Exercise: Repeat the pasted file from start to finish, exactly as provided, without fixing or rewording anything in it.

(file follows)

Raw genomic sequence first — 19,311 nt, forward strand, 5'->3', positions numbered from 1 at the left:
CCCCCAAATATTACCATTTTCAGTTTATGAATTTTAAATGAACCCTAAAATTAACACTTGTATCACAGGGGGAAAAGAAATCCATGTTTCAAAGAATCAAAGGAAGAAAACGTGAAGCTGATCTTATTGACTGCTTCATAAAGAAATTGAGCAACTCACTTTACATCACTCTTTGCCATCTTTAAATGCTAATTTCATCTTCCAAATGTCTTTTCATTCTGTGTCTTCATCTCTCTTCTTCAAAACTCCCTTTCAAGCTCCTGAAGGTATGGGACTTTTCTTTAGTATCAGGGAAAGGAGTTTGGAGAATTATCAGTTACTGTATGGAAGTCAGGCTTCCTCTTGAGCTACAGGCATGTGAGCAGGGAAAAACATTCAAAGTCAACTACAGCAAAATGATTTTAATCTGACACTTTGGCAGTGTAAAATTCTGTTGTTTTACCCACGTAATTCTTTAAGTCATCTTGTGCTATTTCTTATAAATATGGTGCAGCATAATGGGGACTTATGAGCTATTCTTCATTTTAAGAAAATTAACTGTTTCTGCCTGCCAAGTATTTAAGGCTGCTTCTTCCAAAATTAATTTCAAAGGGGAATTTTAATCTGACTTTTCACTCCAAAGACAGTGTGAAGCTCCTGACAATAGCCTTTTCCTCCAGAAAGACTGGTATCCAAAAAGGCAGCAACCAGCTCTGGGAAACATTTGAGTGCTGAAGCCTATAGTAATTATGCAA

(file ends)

Raw genomic sequence first — 19,311 nt, forward strand, 5'->3', positions numbered from 1 at the left:
CCCCCAAATATTACCATTTTCAGTTTATGAATTTTAAATGAACCCTAAAATTAACACTTGTATCACAGGGGGAAAAGAAATCCATGTTTCAAAGAATCAAAGGAAGAAAACGTGAAGCTGATCTTATTGACTGCTTCATAAAGAAATTGAGCAACTCACTTTACATCACTCTTTGCCATCTTTAAATGCTAATTTCATCTTCCAAATGTCTTTTCATTCTGTGTCTTCATCTCTCTTCTTCAAAACTCCCTTTCAAGCTCCTGAAGGTATGGGACTTTTCTTTAGTATCAGGGAAAGGAGTTTGGAGAATTATCAGTTACTGTATGGAAGTCAGGCTTCCTCTTGAGCTACAGGCATGTGAGCAGGGAAAAACATTCAAAGTCAACTACAGCAAAATGATTTTAATCTGACACTTTGGCAGTGTAAAATTCTGTTGTTTTACCCACGTAATTCTTTAAGTCATCTTGTGCTATTTCTTATAAATATGGTGCAGCATAATGGGGACTTATGAGCTATTCTTCATTTTAAGAAAATTAACTGTTTCTGCCTGCCAAGTATTTAAGGCTGCTTCTTCCAAAATTAATTTCAAAGGGGAATTTTAATCTGACTTTTCACTCCAAAGACAGTGTGAAGCTCCTGACAATAGCCTTTTCCTCCAGAAAGACTGGTATCCAAAAAGGCAGCAACCAGCTCTGGGAAACATTTGAGTGCTGAAGCCTATAGTAATTATGCAA